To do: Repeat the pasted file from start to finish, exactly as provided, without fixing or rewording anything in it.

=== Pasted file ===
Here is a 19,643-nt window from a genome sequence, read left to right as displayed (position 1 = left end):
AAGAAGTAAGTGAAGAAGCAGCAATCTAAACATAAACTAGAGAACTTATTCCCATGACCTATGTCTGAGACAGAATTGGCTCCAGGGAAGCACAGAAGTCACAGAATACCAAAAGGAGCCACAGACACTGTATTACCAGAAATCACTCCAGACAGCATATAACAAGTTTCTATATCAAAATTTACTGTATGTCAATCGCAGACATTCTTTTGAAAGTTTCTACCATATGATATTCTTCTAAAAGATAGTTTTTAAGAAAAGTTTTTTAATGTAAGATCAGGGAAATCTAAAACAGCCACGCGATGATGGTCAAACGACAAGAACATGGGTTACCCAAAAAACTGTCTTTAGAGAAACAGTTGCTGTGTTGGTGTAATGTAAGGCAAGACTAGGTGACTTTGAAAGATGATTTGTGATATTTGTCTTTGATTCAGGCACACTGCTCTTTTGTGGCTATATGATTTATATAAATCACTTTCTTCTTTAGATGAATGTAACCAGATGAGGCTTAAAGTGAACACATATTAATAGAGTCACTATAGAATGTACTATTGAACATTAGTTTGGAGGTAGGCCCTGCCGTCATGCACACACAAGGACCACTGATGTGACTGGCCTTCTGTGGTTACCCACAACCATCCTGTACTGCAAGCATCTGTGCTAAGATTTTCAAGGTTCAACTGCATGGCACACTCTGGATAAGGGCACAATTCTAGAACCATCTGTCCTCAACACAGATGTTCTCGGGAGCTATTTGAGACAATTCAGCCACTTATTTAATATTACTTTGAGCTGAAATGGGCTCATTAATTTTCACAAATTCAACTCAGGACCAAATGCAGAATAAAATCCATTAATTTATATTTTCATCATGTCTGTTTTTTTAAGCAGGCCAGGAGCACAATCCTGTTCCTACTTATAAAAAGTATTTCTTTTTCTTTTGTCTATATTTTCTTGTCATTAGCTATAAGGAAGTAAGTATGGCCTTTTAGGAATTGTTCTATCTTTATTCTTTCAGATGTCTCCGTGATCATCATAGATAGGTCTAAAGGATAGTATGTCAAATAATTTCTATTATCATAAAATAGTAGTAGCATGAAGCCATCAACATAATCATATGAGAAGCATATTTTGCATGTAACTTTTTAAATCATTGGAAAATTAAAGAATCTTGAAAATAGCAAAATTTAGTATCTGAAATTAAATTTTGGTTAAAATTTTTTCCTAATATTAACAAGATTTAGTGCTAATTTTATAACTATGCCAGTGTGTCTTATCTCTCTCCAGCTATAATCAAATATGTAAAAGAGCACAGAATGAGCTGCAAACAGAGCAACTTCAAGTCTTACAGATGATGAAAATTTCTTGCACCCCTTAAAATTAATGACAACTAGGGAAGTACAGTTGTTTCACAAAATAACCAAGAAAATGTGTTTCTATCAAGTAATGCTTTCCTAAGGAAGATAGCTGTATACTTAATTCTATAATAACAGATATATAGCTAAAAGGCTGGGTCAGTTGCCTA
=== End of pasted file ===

Here is a 19,643-nt window from a genome sequence, read left to right as displayed (position 1 = left end):
AAGAAGTAAGTGAAGAAGCAGCAATCTAAACATAAACTAGAGAACTTATTCCCATGACCTATGTCTGAGACAGAATTGGCTCCAGGGAAGCACAGAAGTCACAGAATACCAAAAGGAGCCACAGACACTGTATTACCAGAAATCACTCCAGACAGCATATAACAAGTTTCTATATCAAAATTTACTGTATGTCAATCGCAGACATTCTTTTGAAAGTTTCTACCATATGATATTCTTCTAAAAGATAGTTTTTAAGAAAAGTTTTTTAATGTAAGATCAGGGAAATCTAAAACAGCCACGCGATGATGGTCAAACGACAAGAACATGGGTTACCCAAAAAACTGTCTTTAGAGAAACAGTTGCTGTGTTGGTGTAATGTAAGGCAAGACTAGGTGACTTTGAAAGATGATTTGTGATATTTGTCTTTGATTCAGGCACACTGCTCTTTTGTGGCTATATGATTTATATAAATCACTTTCTTCTTTAGATGAATGTAACCAGATGAGGCTTAAAGTGAACACATATTAATAGAGTCACTATAGAATGTACTATTGAACATTAGTTTGGAGGTAGGCCCTGCCGTCATGCACACACAAGGACCACTGATGTGACTGGCCTTCTGTGGTTACCCACAACCATCCTGTACTGCAAGCATCTGTGCTAAGATTTTCAAGGTTCAACTGCATGGCACACTCTGGATAAGGGCACAATTCTAGAACCATCTGTCCTCAACACAGATGTTCTCGGGAGCTATTTGAGACAATTCAGCCACTTATTTAATATTACTTTGAGCTGAAATGGGCTCATTAATTTTCACAAATTCAACTCAGGACCAAATGCAGAATAAAATCCATTAATTTATATTTTCATCATGTCTGTTTTTTTAAGCAGGCCAGGAGCACAATCCTGTTCCTACTTATAAAAAGTATTTCTTTTTCTTTTGTCTATATTTTCTTGTCATTAGCTATAAGGAAGTAAGTATGGCCTTTTAGGAATTGTTCTATCTTTATTCTTTCAGATGTCTCCGTGATCATCATAGATAGGTCTAAAGGATAGTATGTCAAATAATTTCTATTATCATAAAATAGTAGTAGCATGAAGCCATCAACATAATCATATGAGAAGCATATTTTGCATGTAACTTTTTAAATCATTGGAAAATTAAAGAATCTTGAAAATAGCAAAATTTAGTATCTGAAATTAAATTTTGGTTAAAATTTTTTCCTAATATTAACAAGATTTAGTGCTAATTTTATAACTATGCCAGTGTGTCTTATCTCTCTCCAGCTATAATCAAATATGTAAAAGAGCACAGAATGAGCTGCAAACAGAGCAACTTCAAGTCTTACAGATGATGAAAATTTCTTGCACCCCTTAAAATTAATGACAACTAGGGAAGTACAGTTGTTTCACAAAATAACCAAGAAAATGTGTTTCTATCAAGTAATGCTTTCCTAAGGAAGATAGCTGTATACTTAATTCTATAATAACAGATATATAGCTAAAAGGCTGGGTCAGTTGCCTA